Outrage_ous Grace


The ‘Nuremberg Trials’ were held between 1945 and 1946 in the city where only two decades before the Nazi’s first rallied their faithful before taking power in Germany. 25 Nazi leaders were tried for war crimes and crimes against humanity. 12 were sentenced to death. Of these, most were Protestant by religion.

Henry Goreke, an American Army chaplain was asked if he might provide the convicted men with spiritual counsel before they were executed, according to military protocol (it was a military court). At first he declined the request, but later agreed, saying that his Christian convictions and conscience would not allow him to refuse. Goreke was a Lutheran, and as such trusted fully in the sufficiency of the Grace of God to cover all sins, however heinous.

In his memoirs Pastor Goreke recalls how some, though not all, of these convicted Nazis repented of their sins, accepted Christ as their Lord and Saviour, and received the Holy Sacrament before going to the gallows.

It is unjust – in worldly terms – to think that these monsters (and they were monsters) could receive the forgiveness of God in their final hour, not despite, but because of the evil they had done. And, what’s more, if there is a hell, these ‘architects of the holocaust’ won’t be there. Where’s the ‘justice’ in that? No wonder Goreke was himself reviled a ‘traitor’ and ‘Jew-hater’.

Throughout history there have been scores of ‘monsters’ who have freely embraced the Gift of Grace, freely given, including the notorious child killer Myra Hindley.

“For the kingdom of heaven is like a landowner who went out early in the morning to hire laborers for his vineyard. After agreeing with the laborers for the usual daily wage, he sent them into his vineyard. When he went out about nine o’clock, he saw others standing idle in the marketplace; and he said to them, ‘You also go into the vineyard, and I will pay you whatever is right.’ So they went. When he went out again about noon and about three o’clock, he did the same. And about five o’clock he went out and found others standing around; and he said to them, ‘Why are you standing here idle all day?’ They said to him, ‘Because no one has hired us.’ He said to them, ‘You also go into the vineyard.’ When evening came, the owner of the vineyard said to his manager, ‘Call the laborers and give them their pay, beginning with the last and then going to the first.’ When those hired about five o’clock came, each of them received the usual daily wage. Now when the first came, they thought they would receive more; but each of them also received the usual daily wage. And when they received it, they grumbled against the landowner, saying, ‘These last worked only one hour, and you have made them equal to us who have borne the burden of the day and the scorching heat.’ But he replied to one of them, ‘Friend, I am doing you no wrong; did you not agree with me for the usual daily wage? Take what belongs to you and go; I choose to give to this last the same as I give to you. Am I not allowed to do what I choose with what belongs to me? Or are you envious because I am generous?’So the last will be first, and the first will be last.”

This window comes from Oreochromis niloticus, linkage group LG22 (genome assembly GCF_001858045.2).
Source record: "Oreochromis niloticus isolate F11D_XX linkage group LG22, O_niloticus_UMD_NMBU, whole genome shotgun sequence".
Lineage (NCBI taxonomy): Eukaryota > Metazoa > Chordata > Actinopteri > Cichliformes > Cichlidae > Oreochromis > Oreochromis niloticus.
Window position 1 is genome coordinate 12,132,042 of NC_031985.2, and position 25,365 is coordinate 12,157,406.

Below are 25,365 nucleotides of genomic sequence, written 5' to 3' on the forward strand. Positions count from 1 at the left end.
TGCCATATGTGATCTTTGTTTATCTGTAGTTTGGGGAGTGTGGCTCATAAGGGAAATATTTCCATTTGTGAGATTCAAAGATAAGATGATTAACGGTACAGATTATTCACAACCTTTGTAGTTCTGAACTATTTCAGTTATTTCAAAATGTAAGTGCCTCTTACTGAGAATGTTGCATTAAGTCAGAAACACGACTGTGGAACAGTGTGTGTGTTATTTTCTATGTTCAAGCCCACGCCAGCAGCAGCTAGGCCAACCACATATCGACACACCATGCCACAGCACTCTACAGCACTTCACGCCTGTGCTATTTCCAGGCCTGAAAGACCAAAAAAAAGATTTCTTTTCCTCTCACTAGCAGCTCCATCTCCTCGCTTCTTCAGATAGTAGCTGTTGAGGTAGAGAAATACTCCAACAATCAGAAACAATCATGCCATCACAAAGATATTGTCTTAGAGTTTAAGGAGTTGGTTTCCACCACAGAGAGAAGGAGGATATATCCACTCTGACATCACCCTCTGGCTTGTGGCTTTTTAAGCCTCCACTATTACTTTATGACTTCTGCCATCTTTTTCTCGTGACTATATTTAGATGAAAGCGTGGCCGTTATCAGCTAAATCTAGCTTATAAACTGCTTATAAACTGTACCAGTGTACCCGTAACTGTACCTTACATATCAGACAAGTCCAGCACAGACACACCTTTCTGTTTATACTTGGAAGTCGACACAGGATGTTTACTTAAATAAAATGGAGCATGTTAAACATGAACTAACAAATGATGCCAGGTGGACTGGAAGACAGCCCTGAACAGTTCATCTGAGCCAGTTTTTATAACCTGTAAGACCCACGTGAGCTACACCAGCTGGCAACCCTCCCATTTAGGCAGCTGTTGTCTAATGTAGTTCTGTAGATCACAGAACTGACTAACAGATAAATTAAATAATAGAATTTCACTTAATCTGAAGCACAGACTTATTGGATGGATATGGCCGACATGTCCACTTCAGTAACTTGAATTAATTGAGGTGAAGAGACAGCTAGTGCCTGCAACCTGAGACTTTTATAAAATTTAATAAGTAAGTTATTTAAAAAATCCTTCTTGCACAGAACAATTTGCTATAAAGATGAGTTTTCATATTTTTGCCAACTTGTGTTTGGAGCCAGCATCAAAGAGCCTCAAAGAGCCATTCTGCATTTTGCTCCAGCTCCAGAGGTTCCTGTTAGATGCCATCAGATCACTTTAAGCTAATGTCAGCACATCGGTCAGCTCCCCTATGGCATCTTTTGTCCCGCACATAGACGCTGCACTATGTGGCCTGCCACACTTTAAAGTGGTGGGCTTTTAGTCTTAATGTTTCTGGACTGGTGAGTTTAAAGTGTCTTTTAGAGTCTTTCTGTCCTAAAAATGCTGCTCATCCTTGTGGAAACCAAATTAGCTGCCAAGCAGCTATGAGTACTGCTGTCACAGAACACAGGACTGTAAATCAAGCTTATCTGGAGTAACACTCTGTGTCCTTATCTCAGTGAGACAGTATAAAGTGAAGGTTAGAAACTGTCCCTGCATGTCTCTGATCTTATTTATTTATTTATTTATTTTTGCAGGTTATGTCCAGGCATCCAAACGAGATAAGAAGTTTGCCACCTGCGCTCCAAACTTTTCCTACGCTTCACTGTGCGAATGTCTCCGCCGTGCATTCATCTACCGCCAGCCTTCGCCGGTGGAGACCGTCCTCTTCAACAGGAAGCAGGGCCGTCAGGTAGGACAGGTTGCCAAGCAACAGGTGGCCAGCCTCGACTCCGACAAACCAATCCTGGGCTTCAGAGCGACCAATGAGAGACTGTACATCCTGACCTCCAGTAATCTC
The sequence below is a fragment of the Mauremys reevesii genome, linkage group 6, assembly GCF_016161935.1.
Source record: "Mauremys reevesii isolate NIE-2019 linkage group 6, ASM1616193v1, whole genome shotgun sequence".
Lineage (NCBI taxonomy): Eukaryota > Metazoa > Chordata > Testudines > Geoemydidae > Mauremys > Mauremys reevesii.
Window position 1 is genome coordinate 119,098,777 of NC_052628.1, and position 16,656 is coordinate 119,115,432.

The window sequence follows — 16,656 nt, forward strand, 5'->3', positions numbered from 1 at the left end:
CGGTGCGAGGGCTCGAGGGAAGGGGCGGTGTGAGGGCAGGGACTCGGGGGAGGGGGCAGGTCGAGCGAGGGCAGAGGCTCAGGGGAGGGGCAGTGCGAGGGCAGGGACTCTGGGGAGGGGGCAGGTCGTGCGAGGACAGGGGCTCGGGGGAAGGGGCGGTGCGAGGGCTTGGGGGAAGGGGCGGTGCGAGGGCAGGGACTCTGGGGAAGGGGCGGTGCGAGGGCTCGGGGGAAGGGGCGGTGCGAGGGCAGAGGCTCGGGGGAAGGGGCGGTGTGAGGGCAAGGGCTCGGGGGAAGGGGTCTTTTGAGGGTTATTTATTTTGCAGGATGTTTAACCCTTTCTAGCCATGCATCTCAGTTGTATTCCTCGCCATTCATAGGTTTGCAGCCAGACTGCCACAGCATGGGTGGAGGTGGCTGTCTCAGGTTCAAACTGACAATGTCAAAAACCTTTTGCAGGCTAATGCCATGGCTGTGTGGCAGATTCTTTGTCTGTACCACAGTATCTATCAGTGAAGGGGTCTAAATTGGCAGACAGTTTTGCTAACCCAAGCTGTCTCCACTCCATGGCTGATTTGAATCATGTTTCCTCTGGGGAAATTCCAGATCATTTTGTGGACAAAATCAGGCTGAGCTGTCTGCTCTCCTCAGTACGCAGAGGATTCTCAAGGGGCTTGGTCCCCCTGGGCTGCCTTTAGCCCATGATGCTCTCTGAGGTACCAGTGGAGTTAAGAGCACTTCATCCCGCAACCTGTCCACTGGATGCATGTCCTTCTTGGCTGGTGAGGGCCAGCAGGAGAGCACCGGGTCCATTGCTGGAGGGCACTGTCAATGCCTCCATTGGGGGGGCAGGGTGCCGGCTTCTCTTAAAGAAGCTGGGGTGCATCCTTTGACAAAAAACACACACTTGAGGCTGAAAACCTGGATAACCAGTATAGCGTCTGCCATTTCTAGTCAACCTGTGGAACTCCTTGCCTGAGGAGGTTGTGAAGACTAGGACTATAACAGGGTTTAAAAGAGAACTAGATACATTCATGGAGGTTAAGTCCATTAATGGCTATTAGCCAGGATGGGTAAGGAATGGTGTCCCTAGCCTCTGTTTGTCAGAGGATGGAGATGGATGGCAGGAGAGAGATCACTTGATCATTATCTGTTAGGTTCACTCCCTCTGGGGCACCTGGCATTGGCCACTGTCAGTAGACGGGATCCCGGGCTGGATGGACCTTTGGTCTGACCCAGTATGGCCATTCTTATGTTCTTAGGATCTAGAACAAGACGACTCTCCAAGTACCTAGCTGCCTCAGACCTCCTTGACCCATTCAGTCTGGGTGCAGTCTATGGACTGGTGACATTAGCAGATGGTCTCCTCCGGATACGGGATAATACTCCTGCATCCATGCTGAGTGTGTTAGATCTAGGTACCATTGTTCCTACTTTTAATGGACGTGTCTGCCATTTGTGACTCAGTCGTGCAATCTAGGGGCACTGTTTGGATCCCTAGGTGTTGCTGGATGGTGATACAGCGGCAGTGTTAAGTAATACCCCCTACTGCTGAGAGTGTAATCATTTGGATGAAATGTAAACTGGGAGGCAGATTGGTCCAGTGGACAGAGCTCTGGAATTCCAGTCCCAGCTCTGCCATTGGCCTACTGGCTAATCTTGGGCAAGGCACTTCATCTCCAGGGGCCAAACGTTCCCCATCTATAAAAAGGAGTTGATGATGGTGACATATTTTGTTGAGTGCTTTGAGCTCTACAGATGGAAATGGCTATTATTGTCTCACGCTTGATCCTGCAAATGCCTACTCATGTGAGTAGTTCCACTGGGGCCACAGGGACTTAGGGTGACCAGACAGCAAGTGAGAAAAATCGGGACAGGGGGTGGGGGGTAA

— THE PARABLE OF THE WORKERS / Jesus ~ Matthew 20:1-16, New Revised Standard Version (NRSV)

Some years ago I took part in the Three Thinking Programme, a professional development course based in Liverpool. As part of this course we did an exercise where our life span was marked out according to the hours of the day. We can apply the Parable of the Workers in a similar way, whereby the time periods by which the workers are taken on correspond to the point in life when we might receive Christ and enter His Kingdom.

  • 9am – childhood/adolescence
  • 12noon – young adulthood
  • 3pm – early midlife
  • 5pm – late midlife (onwards)

Hence, whenever we accept the Gift of Grace/become a believer/are converted/saved, at whatever stage in our earthly life, the deal is the same. The same rate of pay. No hierarchy of greed. Mother Theresa will be treated exactly the same as Myra Hindley. Pope Francis as Joachim von Ribbentrop, leading Nazi and former German Foreign Minister, who gave his life to Christ before his execution in 1946.

Outrageous Grace.

So outrageous is this message, that the Book of Acts records that it caused outrage wherever it was proclaimed, often leading to rioting on the streets.

Jesus concluded the Parable of the Workers with these words, “…the last will be first, and the first will be last.” Who are the last? Are they not the least respected? Who are ‘the last’ for us? For Henry Goreke ‘the last’ were those 12 Nazi war criminals incarcerated in a Nuremberg prison, waiting for the noose. And oblivion.

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